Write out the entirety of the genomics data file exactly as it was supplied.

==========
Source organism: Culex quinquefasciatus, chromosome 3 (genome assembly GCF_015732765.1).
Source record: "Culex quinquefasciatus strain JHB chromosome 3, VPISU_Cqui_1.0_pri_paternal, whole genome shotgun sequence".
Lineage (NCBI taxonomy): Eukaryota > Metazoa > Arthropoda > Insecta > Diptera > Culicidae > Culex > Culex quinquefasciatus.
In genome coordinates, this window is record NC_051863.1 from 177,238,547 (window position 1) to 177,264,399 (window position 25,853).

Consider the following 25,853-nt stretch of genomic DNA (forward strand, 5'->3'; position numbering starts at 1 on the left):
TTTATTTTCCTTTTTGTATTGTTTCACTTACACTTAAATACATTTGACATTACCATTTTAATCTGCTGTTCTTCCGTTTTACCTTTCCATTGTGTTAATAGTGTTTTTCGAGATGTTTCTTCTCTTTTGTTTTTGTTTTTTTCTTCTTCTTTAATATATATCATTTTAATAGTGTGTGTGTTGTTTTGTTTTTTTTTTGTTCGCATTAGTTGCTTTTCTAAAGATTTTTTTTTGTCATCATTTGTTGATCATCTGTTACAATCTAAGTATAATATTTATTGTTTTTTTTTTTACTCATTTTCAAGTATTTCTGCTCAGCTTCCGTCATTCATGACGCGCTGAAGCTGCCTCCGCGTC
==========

Source organism: Culex quinquefasciatus, chromosome 3 (genome assembly GCF_015732765.1).
Source record: "Culex quinquefasciatus strain JHB chromosome 3, VPISU_Cqui_1.0_pri_paternal, whole genome shotgun sequence".
Lineage (NCBI taxonomy): Eukaryota > Metazoa > Arthropoda > Insecta > Diptera > Culicidae > Culex > Culex quinquefasciatus.
In genome coordinates, this window is record NC_051863.1 from 177,238,547 (window position 1) to 177,264,399 (window position 25,853).

Consider the following 25,853-nt stretch of genomic DNA (forward strand, 5'->3'; position numbering starts at 1 on the left):
TTTATTTTCCTTTTTGTATTGTTTCACTTACACTTAAATACATTTGACATTACCATTTTAATCTGCTGTTCTTCCGTTTTACCTTTCCATTGTGTTAATAGTGTTTTTCGAGATGTTTCTTCTCTTTTGTTTTTGTTTTTTTCTTCTTCTTTAATATATATCATTTTAATAGTGTGTGTGTTGTTTTGTTTTTTTTTTGTTCGCATTAGTTGCTTTTCTAAAGATTTTTTTTTGTCATCATTTGTTGATCATCTGTTACAATCTAAGTATAATATTTATTGTTTTTTTTTTTACTCATTTTCAAGTATTTCTGCTCAGCTTCCGTCATTCATGACGCGCTGAAGCTGCCTCCGCGTC